Both the Pac-10 and the NCAA investigated reports that Caron supplied players with money, airline tickets, pagers and other gifts. On Sept. 28 Southern Cal suspended three starting football players who had ties to Caron: linebacker Errick Herrin, defensive lineman Israel Ifeanyi and running back Shawn Walters. Caron's alleged provision of a bag of groceries to UCLA linebacker Donnie Edwards led to the player's suspension for last Saturday's game against Arizona—though Edwards maintains he did not know the groceries were from Caron. The agent's relationships with other Pac-10 players as well as with athletes at Utah and North Carolina are reportedly being investigated.
On Oct. 6 USC filed suit against Caron and his company, Pro Manage, charging interference with the school's contractual relations with its athletes. It was believed to be the first suit filed by a school against an agent. After the settlement Caron admitted that "there were indiscretions that shouldn't have been done" but said he felt he "got beat up a bit" and acknowledged no legal culpability. Caron had previously argued that agents are not governed by NCAA rules and thus cannot be held accountable for violations.
Therein lies the nasty Catch-22 at the heart of the agent dilemma. The NCAA, as fed up as it is with unscrupulous agents, has no jurisdiction over them. Pro player associations, which do have the power to decertify agents, have done little or nothing to curb misconduct involving college players. And the laws that regulate agents in 22 states either lack teeth or aren't stringently enforced. As Southern Cal football coach John Robinson says, "The only consequences are paid by the athletes. The agents fade into the night like drug dealers. Nothing happens to them."
For now the burden of control rests on the schools themselves. "I hope if it ever happens to us," says Maryland athletic director Debbie Yow, "we'll have the guts to do the same thing that USC did."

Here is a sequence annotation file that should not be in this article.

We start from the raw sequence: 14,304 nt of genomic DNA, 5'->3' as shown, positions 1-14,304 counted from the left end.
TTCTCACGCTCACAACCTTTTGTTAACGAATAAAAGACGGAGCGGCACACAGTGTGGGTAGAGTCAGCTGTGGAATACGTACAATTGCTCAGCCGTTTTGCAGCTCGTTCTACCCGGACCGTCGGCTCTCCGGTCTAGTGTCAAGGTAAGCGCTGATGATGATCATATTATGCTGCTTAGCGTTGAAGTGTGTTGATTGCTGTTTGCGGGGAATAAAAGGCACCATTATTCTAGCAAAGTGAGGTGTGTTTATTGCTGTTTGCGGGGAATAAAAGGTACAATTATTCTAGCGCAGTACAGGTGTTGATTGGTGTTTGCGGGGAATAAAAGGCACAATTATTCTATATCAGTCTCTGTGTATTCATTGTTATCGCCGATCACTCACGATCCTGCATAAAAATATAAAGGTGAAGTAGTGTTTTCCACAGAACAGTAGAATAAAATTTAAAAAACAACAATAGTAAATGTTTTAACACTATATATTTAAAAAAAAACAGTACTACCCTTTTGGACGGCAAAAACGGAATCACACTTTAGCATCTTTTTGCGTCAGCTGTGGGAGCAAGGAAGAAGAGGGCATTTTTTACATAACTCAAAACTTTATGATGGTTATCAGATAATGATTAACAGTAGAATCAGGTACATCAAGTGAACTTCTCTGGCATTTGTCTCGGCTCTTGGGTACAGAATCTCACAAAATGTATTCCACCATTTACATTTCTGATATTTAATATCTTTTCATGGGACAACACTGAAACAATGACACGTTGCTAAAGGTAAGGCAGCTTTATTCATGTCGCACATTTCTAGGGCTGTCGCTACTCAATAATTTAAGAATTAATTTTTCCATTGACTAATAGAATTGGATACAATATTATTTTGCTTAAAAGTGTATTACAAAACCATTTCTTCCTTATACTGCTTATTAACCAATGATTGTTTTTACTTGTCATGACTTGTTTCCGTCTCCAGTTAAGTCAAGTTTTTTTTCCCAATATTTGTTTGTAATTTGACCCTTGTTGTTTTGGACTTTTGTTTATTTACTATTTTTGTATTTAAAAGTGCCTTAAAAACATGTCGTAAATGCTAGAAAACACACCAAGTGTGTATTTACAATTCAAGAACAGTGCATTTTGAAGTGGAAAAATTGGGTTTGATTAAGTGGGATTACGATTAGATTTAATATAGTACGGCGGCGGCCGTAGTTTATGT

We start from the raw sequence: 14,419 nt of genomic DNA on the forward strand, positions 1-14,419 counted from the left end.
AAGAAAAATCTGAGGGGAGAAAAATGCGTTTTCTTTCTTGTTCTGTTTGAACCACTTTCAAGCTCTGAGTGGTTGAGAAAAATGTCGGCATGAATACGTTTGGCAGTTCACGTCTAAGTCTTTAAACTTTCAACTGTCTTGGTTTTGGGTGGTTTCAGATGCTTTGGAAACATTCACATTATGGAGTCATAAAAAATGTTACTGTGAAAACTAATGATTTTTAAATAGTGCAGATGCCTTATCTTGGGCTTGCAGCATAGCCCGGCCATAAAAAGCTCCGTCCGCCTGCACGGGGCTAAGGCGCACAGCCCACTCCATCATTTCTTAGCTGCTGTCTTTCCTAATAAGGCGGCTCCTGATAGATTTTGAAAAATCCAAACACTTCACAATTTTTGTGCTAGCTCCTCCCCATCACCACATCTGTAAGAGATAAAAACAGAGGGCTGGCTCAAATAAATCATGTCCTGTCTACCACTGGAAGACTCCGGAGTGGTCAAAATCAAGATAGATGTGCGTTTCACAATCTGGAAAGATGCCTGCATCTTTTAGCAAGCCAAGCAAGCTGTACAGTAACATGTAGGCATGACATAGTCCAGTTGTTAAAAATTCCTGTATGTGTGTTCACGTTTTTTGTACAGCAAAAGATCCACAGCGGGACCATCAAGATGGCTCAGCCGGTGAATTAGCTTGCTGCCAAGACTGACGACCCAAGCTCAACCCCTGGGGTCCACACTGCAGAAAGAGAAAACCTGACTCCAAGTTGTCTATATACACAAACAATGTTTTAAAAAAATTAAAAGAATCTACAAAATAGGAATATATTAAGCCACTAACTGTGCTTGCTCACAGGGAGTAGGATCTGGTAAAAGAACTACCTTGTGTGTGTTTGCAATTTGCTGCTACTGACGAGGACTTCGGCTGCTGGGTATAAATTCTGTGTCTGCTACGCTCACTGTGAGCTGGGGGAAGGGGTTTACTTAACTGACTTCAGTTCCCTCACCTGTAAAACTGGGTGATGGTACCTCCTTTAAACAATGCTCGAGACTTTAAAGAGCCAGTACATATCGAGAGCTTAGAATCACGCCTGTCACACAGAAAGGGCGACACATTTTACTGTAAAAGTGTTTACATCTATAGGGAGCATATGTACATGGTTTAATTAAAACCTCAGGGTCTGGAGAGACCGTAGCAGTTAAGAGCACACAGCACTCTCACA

One Fish, Two Fish, Set, Hike
When Case Western Reserve and College of Wooster play football, as they did last Saturday, it's enough to set schools of fish aquiver. Every season since 1984 the Division III Ohio rivals have competed not only for a North Coast Athletic Conference victory but also for an ever-growing trophy that is shaped like a string of fish.
The brass trophy was established by brothers Robert and William Baird, fishheads and economic professors at Case Western and Wooster, respectively. Each year, as part of a wager between the Bairds, the brother whose school wins the game must catch a fish, a replica of which is added to the string. What's more, the new addition should be roughly equal in inches to the margin of victory.
Years past have yielded a nine-inch pike and a 12-inch catfish, but Wooster's 14-13 win last Saturday could have guppies swimming for cover. Then again, Wooster just might have to throw this one back.
A Tight Spot for a King
To win a conviction of fight promoter Don King, government prosecutors in King's insurance-fraud trial, which is in its second week in a New York City federal court, must convince the jurors that King illegally altered a fight contract to collect on an insurance claim. The prosecution contends that in 1991 King submitted a fake contract to Lloyd's of London to recover $350,000 after a bout between Julio Cesar Chavez and Harold Brazier was canceled because Chavez's nose was gashed while he was training for the fight. Government lawyers say King's M.O. was simple: He retyped the first page of a two-page contract, attached it to the page already signed by Chavez and told Lloyd's of London it was the authentic contract.